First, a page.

J. Shane Mercer, Published February 19 2009
Common, elegant collide in layered mural
Concordia art department Chairman Peter Schultz says, “It is one of the largest pieces, if not the largest piece, of contemporary art in Fargo-Moorhead.”
Marth’s creation, which hangs across from Anderson Commons, is part relief sculpture, part painting, part assemblage. The six oil-painted panels that make up the piece are adorned with everything from rope and rusted metal disks to spoons and forks to chain and hundreds (if not thousands) of screws.
He used plywood as the base for each of the panels. He says that’s about all he paints on these days.
“Canvas just doesn’t take screws well,” Marth says.
What is striking about Marth’s mural – in addition to sheer enormity and novelty of materials – is the height of elegance and coherence to which the piece rises given some of the media from which it was created.
This collision of the elegant and the common is also present in the focal areas of five of the six panels as common household items such as a lidded vessel and a pitcher are central.
Thus, the piece produces a sort of layering, as the work begins with the roughness of common objects (along with more refined materials) and develops into cohesive, graceful form, only to have that form serve to point to that which is common.
As for how one gets such a refined product from such common materials, Marth says you “do something with it and then react to it.”
Trial and error, so to speak. But Marth does say that, with experience, one gets better at anticipating the results.
It’s appropriate that many of Marth’s materials are on the blue-collar side. He’s pretty blue-collar himself. When he and I met in Knutson to look at the image and talk about it, he wore blue jeans and a flannel shirt over a gray T-shirt. He says those who know him know it’s always a flannel shirt.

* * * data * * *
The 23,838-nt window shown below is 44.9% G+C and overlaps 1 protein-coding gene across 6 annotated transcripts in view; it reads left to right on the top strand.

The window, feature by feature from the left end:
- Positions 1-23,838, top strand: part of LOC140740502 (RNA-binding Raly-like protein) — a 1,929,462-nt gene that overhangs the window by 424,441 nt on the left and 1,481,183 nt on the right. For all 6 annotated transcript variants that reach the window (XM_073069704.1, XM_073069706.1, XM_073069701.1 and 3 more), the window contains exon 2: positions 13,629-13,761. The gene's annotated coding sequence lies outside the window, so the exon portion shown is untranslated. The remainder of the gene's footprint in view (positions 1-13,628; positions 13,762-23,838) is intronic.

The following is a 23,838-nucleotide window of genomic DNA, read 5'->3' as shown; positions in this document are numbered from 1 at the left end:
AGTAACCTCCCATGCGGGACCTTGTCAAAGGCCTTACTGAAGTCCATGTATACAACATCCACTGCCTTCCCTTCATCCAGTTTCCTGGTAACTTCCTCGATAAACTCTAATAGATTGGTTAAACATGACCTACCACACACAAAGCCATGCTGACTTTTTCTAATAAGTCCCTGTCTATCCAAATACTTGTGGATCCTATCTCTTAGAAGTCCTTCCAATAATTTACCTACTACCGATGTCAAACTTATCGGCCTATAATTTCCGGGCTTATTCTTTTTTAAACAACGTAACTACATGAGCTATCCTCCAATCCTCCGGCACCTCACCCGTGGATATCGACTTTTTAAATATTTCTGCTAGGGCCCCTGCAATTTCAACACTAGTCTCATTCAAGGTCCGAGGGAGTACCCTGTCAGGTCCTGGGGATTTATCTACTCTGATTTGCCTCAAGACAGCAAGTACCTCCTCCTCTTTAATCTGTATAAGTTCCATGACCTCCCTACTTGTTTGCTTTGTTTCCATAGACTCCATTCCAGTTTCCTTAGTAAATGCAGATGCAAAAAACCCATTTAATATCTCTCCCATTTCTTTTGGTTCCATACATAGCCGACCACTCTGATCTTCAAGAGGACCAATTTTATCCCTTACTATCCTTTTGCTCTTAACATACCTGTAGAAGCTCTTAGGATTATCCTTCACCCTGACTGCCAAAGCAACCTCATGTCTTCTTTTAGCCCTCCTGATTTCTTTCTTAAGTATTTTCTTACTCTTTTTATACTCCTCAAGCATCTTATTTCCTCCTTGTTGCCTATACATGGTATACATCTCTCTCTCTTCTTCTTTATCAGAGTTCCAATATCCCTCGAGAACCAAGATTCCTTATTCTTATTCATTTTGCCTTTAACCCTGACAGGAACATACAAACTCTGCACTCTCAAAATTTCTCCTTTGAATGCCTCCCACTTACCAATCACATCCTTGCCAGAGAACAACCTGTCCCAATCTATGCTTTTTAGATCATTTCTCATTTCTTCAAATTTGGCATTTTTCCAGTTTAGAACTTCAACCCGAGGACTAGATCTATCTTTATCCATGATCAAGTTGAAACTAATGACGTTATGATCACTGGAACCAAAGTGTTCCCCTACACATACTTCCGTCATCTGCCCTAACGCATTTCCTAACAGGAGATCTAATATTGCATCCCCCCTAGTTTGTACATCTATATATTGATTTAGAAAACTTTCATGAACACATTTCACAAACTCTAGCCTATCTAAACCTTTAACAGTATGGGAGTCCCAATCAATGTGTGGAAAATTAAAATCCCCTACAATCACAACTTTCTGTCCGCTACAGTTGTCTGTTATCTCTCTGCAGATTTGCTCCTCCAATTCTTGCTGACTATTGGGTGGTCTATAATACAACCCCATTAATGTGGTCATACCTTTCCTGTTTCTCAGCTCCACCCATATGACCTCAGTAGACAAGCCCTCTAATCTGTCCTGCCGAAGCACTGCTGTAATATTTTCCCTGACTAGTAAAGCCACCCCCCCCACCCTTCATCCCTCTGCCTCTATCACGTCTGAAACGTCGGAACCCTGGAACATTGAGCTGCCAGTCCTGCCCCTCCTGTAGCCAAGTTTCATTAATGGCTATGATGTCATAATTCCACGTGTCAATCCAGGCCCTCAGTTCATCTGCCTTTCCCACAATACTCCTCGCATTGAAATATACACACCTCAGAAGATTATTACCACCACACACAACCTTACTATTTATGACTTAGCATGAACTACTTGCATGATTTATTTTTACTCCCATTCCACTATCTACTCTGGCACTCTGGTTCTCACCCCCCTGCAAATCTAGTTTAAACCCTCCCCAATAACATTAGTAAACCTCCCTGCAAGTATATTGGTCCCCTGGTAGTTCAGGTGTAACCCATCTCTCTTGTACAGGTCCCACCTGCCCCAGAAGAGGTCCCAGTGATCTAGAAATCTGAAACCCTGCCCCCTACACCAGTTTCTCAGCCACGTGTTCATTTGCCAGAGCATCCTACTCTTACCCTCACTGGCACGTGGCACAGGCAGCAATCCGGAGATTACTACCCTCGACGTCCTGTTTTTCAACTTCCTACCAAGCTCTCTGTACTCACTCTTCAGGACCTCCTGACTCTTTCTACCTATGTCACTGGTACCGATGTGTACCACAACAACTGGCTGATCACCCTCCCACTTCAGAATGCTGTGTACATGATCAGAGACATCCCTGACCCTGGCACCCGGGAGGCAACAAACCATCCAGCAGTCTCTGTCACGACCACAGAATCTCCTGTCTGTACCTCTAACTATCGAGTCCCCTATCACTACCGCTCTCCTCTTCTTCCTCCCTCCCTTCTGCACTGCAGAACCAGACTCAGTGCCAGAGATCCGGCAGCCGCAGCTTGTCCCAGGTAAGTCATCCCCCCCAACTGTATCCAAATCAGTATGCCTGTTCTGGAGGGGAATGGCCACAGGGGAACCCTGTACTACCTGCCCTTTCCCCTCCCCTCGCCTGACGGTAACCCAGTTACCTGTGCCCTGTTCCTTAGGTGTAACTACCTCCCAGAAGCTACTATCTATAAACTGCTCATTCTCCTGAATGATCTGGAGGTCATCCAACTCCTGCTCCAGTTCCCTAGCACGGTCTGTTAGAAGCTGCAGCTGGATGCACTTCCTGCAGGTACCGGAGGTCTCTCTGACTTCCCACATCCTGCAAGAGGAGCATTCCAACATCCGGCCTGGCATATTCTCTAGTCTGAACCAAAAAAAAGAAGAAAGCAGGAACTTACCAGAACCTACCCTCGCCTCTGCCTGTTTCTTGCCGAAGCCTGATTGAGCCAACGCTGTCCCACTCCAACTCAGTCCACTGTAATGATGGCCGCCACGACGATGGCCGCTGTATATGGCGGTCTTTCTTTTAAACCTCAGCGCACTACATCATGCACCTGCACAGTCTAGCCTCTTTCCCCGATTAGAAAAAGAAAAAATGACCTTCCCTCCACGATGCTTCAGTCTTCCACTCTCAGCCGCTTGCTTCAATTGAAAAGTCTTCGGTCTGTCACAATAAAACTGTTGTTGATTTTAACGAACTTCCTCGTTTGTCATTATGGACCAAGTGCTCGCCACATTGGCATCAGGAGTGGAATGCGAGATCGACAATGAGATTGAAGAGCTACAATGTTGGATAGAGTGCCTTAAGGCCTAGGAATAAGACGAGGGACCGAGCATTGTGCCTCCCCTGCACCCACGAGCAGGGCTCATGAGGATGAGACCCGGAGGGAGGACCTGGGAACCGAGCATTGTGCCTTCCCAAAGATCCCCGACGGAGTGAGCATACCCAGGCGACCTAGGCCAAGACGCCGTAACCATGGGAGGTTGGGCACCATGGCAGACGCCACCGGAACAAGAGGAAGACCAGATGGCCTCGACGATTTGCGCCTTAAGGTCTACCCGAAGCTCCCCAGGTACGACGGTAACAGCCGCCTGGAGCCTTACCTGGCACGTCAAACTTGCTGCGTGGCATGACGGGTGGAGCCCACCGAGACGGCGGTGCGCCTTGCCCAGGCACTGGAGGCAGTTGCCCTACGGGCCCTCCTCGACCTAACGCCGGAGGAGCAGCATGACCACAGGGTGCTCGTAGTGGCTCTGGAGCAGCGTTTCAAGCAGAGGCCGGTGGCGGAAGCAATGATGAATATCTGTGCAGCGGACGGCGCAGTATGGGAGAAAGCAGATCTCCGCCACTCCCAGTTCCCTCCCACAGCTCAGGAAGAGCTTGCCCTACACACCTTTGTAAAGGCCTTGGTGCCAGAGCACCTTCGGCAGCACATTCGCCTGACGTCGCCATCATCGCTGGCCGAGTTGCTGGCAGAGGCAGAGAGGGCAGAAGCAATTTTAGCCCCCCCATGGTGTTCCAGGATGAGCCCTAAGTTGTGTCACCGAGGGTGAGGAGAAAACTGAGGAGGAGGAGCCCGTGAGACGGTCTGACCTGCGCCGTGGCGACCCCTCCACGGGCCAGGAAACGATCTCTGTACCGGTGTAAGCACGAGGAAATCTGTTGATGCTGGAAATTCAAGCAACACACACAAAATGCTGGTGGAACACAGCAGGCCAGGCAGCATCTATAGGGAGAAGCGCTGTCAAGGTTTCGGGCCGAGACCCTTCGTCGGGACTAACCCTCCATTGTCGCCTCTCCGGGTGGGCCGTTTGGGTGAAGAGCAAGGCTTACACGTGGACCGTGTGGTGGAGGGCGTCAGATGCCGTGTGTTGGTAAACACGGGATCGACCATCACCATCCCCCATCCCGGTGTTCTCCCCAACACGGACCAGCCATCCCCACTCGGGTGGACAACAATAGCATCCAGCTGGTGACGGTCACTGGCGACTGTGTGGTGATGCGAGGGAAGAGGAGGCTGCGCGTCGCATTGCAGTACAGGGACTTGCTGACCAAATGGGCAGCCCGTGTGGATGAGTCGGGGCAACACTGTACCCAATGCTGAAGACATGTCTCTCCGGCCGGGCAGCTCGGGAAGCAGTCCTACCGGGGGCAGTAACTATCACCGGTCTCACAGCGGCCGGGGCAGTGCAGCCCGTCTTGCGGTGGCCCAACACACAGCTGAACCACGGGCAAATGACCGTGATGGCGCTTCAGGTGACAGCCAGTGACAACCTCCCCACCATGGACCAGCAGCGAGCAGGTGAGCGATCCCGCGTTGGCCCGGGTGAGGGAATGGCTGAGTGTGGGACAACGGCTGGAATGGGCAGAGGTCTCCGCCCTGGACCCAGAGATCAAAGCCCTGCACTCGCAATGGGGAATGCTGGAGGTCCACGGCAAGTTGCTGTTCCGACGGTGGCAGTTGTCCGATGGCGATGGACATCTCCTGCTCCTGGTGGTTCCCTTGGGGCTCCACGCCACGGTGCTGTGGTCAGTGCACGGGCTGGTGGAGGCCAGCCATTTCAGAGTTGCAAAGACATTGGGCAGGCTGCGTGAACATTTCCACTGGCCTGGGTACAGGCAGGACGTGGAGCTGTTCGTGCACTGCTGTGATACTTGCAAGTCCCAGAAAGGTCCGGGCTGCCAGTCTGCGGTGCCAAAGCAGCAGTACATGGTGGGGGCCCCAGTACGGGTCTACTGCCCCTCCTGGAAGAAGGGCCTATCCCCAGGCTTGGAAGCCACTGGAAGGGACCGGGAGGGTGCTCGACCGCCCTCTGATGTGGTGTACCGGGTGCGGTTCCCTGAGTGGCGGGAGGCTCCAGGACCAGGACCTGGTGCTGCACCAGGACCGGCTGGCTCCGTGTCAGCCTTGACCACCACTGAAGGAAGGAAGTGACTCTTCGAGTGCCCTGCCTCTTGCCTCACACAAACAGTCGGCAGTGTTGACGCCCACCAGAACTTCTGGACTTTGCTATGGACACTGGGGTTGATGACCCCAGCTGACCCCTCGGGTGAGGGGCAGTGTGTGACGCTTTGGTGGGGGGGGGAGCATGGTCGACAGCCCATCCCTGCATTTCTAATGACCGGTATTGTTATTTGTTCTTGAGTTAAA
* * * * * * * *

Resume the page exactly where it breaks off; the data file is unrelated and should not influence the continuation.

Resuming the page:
Of course, a streak of blue in one’s collar is a good thing to have if you’re going to take on a 40-foot- long project that requires 11 months to complete. And the material gathering for Marth’s works of art can be a bit on the laborious side as well.
“I do cleanup week religiously every year,” he says of his springtime ritual to gather materials from items people have thrown curbside.
But while some of the means may be common, the ends are full of form and depth.
Further, despite the enormity of “Endless Still Life,” Schultz says Marth maintains his commitment to the dense layering of color and material. And, says Schultz, in terms of intensity each “square inch … is painted as if he was only painting that inch.”
Readers can reach Forum reporter Shane Mercer at (701) 451-5734